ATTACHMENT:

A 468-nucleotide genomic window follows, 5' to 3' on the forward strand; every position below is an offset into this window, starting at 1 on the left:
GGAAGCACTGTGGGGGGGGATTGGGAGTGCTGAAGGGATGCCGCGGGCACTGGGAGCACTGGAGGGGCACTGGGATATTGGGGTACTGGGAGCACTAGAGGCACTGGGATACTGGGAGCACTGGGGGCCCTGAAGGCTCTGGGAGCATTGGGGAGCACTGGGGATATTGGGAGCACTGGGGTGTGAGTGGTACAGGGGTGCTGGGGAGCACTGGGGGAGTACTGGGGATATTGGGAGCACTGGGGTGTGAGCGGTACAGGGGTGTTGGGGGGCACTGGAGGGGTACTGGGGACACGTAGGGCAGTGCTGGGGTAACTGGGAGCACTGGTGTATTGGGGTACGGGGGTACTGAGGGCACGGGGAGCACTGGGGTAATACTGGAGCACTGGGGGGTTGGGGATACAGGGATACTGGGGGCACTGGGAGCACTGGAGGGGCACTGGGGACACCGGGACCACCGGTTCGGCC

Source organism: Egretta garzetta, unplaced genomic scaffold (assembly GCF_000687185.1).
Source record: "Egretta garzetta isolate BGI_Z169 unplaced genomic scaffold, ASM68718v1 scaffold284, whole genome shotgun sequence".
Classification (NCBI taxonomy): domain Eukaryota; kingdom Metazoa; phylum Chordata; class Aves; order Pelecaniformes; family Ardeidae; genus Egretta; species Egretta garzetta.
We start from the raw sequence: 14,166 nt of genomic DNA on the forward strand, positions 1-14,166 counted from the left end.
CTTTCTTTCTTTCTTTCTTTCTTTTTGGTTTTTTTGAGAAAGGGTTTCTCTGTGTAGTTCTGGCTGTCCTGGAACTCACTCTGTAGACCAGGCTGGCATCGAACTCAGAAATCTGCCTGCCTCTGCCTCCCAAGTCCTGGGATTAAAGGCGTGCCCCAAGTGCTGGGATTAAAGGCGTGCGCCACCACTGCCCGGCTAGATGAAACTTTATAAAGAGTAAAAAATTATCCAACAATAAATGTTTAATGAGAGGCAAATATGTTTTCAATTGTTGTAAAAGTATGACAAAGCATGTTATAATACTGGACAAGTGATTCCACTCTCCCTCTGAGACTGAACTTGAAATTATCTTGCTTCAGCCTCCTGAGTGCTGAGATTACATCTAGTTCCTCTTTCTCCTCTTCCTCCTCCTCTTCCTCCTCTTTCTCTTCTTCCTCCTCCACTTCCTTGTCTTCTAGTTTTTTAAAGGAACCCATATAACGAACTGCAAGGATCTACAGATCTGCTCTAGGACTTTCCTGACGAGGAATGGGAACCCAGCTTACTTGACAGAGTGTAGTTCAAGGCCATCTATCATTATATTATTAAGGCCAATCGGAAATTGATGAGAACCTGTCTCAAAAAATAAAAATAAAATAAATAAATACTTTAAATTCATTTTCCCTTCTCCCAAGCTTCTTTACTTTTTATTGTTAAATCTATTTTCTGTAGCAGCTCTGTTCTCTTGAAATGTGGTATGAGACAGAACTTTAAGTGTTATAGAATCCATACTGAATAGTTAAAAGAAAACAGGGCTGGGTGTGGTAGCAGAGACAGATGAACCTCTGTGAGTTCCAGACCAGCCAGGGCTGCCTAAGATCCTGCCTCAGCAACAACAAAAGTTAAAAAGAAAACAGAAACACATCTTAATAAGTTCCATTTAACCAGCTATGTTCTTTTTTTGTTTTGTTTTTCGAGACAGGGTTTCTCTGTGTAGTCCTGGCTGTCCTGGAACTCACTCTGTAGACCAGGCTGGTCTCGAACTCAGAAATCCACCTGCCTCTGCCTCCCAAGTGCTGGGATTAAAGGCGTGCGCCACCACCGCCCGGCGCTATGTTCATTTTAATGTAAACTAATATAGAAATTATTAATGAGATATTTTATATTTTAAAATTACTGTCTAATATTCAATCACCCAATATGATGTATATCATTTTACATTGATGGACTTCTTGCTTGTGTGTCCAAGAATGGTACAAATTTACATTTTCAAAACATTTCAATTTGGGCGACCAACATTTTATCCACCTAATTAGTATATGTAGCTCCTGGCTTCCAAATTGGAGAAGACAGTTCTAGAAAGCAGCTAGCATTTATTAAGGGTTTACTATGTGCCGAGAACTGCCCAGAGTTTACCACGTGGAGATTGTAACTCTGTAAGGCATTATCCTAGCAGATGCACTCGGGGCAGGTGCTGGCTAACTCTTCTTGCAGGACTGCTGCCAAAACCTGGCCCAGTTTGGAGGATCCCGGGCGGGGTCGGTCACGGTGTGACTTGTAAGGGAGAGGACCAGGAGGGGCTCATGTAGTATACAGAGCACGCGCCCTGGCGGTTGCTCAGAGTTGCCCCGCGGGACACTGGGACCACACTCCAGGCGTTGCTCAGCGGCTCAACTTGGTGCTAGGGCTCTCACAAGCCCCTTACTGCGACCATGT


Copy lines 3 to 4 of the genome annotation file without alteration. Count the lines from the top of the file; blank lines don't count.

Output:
Source organism: Egretta garzetta, unplaced genomic scaffold (assembly GCF_000687185.1).
Source record: "Egretta garzetta isolate BGI_Z169 unplaced genomic scaffold, ASM68718v1 scaffold284, whole genome shotgun sequence".